hopefully uncommon) attacks by malicious parties? I didn't see
    anything at the PrivaSec site indicating the need to turn off
    JavaScript. What sort of communication is SafeWeb sending to its
    licensees regarding the possible need to turn off JavaScript when
    visiting some sites?
    (2) Does SafeWeb still "strongly recommend" that users have scripting
    turned on?
    (From SafeWeb's old FAQ: "SafeWeb strongly recommends that you turn on
    both JavaScript and cookies in your Web browser preferences, as they
    will substantially improve your SafeWeb browsing experience.")
    (3) I know you say that "This solves all problems pointed out in the
    paper by Martin and Schulman," but if I go to the newly-fixed PrivaSec
    site, keep scripting turned off in my browser, do a bit of safe
    browsing with PrivaSec/SafeWeb, then turn scripting back on, any
    subsequent site can still easily snarf all my cookies from the other
    sites I visited when scripting was turned off. The ability for any
    site someone visits, under SafeWeb's auspices, to see any cookies
    deposited by other sites, still strikes me as *nuts* for any
    security/privacy product. Can the product be fixed to get rid of this?
    (4) Okay, this one may seem like it falls in the "beating a dead
    horse" or "history is bunk" department, but:
    Would SafeWeb continue to maintain that its support for JavaScript was
    a major competitive advantage over Anonymizer.Com? For example, from
    an email Jon Chun sent me about a year ago: "While other web-based
    privacy services such as Anonymzier only rewrite HTML SafeWeb rewrites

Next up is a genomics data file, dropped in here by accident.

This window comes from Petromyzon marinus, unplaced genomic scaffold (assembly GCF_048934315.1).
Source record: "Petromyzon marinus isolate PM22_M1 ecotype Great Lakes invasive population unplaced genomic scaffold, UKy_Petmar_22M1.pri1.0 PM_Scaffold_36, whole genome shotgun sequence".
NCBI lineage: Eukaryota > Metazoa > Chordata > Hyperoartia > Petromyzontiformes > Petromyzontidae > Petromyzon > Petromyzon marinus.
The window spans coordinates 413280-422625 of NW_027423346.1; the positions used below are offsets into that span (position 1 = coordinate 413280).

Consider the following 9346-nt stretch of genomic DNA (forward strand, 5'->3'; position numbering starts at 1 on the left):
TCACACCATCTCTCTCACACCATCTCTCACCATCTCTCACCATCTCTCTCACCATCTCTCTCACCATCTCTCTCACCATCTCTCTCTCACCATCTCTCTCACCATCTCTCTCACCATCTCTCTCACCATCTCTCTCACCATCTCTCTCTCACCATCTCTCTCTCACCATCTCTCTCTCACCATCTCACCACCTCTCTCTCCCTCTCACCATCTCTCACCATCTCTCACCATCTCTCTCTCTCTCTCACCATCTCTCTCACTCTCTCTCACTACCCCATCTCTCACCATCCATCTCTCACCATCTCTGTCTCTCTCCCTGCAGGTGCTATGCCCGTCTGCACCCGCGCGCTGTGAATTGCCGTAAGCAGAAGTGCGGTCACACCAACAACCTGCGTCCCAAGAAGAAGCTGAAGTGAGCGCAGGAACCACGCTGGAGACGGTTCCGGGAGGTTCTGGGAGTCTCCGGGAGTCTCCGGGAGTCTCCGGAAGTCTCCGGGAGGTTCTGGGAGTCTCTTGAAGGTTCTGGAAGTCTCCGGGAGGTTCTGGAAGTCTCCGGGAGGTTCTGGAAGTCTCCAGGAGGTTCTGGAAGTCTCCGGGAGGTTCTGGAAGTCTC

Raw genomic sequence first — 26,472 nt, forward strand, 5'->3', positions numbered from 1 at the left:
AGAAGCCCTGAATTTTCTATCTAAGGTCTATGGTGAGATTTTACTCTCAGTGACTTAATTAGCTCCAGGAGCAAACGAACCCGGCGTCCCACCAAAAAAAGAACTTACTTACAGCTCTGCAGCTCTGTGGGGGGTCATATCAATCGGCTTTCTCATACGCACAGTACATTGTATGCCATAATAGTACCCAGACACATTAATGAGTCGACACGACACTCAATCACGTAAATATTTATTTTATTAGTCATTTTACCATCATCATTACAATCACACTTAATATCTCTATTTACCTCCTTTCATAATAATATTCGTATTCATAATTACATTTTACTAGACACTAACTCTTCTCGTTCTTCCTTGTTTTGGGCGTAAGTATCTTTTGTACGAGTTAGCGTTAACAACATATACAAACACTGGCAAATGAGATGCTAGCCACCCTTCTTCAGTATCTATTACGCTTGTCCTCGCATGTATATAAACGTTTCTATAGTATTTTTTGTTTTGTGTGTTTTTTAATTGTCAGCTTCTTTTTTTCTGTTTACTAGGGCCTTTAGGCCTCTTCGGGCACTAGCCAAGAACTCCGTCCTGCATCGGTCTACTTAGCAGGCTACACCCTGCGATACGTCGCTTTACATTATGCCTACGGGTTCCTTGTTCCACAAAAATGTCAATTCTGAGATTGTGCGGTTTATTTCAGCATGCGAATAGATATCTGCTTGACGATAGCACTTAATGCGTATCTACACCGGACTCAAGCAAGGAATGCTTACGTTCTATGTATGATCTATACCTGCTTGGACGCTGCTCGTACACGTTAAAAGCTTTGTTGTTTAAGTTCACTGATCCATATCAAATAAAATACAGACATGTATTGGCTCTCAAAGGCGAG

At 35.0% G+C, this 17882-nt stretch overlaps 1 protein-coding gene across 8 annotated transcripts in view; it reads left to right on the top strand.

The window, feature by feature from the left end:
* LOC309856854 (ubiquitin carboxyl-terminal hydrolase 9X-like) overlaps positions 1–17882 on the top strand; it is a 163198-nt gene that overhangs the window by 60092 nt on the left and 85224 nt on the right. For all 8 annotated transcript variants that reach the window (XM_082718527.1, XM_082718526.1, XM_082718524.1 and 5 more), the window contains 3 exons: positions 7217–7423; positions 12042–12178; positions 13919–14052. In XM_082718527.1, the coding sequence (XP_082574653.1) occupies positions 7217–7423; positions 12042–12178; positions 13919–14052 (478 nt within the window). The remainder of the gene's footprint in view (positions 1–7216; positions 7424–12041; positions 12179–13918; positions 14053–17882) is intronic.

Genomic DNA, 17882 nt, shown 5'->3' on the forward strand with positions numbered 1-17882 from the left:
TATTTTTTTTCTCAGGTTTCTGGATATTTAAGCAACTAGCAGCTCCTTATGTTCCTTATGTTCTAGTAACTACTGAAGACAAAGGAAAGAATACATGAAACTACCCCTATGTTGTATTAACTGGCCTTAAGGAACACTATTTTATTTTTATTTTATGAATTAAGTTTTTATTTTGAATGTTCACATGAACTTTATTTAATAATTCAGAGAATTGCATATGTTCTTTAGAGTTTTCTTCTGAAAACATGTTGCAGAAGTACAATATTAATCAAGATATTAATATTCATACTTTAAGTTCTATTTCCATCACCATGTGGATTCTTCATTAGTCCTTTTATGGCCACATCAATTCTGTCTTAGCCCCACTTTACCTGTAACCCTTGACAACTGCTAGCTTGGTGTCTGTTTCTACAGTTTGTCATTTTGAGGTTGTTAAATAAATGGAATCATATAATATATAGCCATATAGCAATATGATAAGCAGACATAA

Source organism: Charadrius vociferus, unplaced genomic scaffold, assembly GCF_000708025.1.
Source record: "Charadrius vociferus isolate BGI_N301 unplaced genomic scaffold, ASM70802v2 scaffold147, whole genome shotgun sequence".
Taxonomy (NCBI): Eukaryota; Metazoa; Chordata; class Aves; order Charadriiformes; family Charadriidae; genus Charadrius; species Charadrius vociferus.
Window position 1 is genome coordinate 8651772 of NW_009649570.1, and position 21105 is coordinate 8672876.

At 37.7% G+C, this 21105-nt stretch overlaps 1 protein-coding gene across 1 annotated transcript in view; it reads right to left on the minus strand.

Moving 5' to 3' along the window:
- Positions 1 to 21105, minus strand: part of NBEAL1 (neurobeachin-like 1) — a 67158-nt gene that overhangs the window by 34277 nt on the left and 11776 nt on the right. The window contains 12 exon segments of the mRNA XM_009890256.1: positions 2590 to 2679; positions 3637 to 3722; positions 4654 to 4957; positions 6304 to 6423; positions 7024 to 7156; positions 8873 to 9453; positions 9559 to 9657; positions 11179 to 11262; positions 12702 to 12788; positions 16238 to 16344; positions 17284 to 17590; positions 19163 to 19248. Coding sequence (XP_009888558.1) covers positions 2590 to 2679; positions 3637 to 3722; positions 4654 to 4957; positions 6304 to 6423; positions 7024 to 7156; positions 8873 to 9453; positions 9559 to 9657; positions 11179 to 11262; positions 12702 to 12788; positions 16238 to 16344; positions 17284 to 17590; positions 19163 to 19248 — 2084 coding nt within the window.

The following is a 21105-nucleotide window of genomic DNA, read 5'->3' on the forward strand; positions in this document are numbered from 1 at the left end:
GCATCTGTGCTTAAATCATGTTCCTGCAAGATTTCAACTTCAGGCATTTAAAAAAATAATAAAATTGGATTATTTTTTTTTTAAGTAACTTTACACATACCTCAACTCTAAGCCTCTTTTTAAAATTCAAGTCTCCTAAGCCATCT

HTML, DHTML (including JavaScript, VBScript, CSS), Flash 3,4,5 and
    most Java.  So yes, SafeWeb rewrites JavaScript code and many others
    as well so millions of rich websites like mtv, sony, hotmail, etrade,
    webvan work via SafeWeb even though they break via Anonymizer."
    Wouldn't these same sites now break under SafeWeb, with the "closes
    holes" fix in place? It seems to me a bit unfair that SafeWeb got to
    compete with Anonymizer on the basis of SafeWeb's support for
    JavaScript, when it now turns out that SafeWeb's support for
    JavaScript can apparently only be "fixed" by turning *off* JavaScript.
    I mean, really: SafeWeb says it supports JavaScript. We find the
    JavaScript support is easily attacked. SafeWeb responds with: "Users
    can turn off JavaScript. This fixes the problem."
    It's very "have your cake and eat it too" that SafeWeb could (in its
    salad days) have trumpeted how it supported JavaScript when its
    competitors didn't, and then when we find that its support for
    JavaScript was in fact quite poor, and that its competitors had good
    reasons for being far more cautious about JavaScript, the SafeWeb
    company now says "Oh, the problem is easy to fix. Users should just
    turn off JavaScript in their browsers." Talk about passive
    aggressive. I'd have hoped the company would have been big enough to
    just admit, "Yeah, our JavaScript support was a bad joke and we should
    never have released it. We knew it wouldn't withstand the simplest
    attack but we released it anyway because we figured no one would ever
    attack it."
    Anyway, that's my interpretation of this small incident.
    Thanks much,
    Andrew Schulman
    Software litigation consultant
    Chief Researcher, Workplace Surveillance Project, Privacy Foundation, US
    phone 707-570-2058
    cell 707-477-3766